“I have carefully gone over, in my mind, the most powerful men – that is, in my opinion – in all of the world’s literature and here is my list: Jack London, Leonid Andreyev, Omar Khayyam, Eugene O’Neill, William Shakespeare. All these men, and especially London and Khayyam, to my mind stand out so far above the rest of the world that comparison is futile, a waste of time. Reading these men and appreciating them makes a man feel life is not altogether useless.”

Tales of Conan

“Life is not altogether useless.” Here is an example of the deep angst lurking in Howard’s mind. Generally reckoned to be a depressive, he took his own life in 1930, shortly after his mother slipped into her final coma. Since his death many writers have tried to write further adventures of Conan, and none (for my money) have succeeded in recapturing the verve of the original stories. Perhaps this is because Howard poured so much of his own identity in them. He wrote westerns as well as heroic fantasy, most of them dominated by swaggering, capable alpha males in the Conan mould. As a teenager, Howard was a keen amateur boxer as well as addicted to severe regimes of exercise. These were intended to make him outgrow his skinny teenage frame and become more of a ‘man’, as he saw it: cutting down trees, lifting weights, punching a bag and springing exercises. Characters such as Kull, Conan and Solomon Kane, fearless warriors who could not be beaten in a straight fight, were his exemplars. They are also, Conan especially, morally ambivalent men, largely driven by self-interest. Conan performs a great many heroic deeds, but there’s nothing altruistic about them: he thirsts for gold, women, adventure, someone else’s blood on his sword. This ambivalence serves to make the character far more interesting than a straightforward, Superman-type hero, and may explain the character’s deathless appeal. Perhaps Howard’s own darkness, the self-destructive demons in his soul, are reflected in the stark nature of his most popular creation.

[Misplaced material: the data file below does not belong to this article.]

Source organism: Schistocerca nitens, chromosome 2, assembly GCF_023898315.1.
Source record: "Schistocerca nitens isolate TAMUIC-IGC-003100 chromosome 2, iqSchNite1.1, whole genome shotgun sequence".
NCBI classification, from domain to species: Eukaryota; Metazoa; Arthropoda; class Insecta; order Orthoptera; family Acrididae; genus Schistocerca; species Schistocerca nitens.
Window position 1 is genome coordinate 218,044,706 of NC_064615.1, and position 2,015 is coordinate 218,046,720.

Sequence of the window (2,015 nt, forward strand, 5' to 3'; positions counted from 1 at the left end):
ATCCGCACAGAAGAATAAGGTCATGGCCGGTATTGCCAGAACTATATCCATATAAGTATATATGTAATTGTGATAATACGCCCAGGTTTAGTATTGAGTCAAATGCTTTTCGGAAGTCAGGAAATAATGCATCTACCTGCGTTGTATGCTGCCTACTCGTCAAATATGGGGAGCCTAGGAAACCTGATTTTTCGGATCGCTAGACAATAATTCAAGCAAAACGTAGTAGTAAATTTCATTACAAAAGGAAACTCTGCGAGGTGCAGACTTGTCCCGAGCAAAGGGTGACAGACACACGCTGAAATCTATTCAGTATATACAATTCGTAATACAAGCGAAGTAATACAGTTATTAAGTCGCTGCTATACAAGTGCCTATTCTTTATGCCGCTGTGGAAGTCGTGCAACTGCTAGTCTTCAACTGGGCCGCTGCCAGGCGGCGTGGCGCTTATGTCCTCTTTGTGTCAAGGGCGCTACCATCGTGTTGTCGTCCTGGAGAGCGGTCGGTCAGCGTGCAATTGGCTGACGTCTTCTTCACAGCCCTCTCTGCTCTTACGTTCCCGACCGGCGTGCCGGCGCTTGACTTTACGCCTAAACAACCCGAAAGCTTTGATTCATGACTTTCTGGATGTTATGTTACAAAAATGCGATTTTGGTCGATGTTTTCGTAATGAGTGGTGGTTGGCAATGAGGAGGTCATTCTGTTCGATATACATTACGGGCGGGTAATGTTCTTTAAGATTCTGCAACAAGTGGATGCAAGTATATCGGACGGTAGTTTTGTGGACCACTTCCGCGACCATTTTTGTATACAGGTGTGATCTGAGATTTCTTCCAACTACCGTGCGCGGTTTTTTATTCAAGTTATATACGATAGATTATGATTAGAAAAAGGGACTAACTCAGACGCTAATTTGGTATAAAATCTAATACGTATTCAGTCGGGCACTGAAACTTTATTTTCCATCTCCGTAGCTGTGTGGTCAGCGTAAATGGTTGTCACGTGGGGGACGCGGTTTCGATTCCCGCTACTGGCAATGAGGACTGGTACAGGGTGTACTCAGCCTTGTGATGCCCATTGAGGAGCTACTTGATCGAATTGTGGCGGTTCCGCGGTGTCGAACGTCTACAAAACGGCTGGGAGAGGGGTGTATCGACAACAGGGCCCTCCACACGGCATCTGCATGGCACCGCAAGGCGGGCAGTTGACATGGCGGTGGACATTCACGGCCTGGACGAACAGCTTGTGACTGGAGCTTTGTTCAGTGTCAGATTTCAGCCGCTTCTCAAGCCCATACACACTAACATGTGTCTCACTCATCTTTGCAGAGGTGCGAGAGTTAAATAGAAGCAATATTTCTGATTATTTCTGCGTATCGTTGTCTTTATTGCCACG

“It was gloomy land that seemed to hold
All winds and clouds and dreams that shun the sun,
With bare boughs rattling in the lonesome winds,
And the dark woodlands brooding over all,
Not even lightened by the rare dim sun
Which made squat shadows out of men; they called it
Cimmeria, land of Darkness and deep Night.

It was so long ago and far away
I have forgotten the very name men called me,
The axe and flint-tipped spear are like a dream,
And hunts and wars are like shadows. I recall
Only the stillness of that sombre land;
The clouds that piled forever on the hills,
The dimness of the everlasting woods.
Cimmeria, land of Darkness and the Night.”

Article by David Pilling


One thought on “Darkness and Deep Night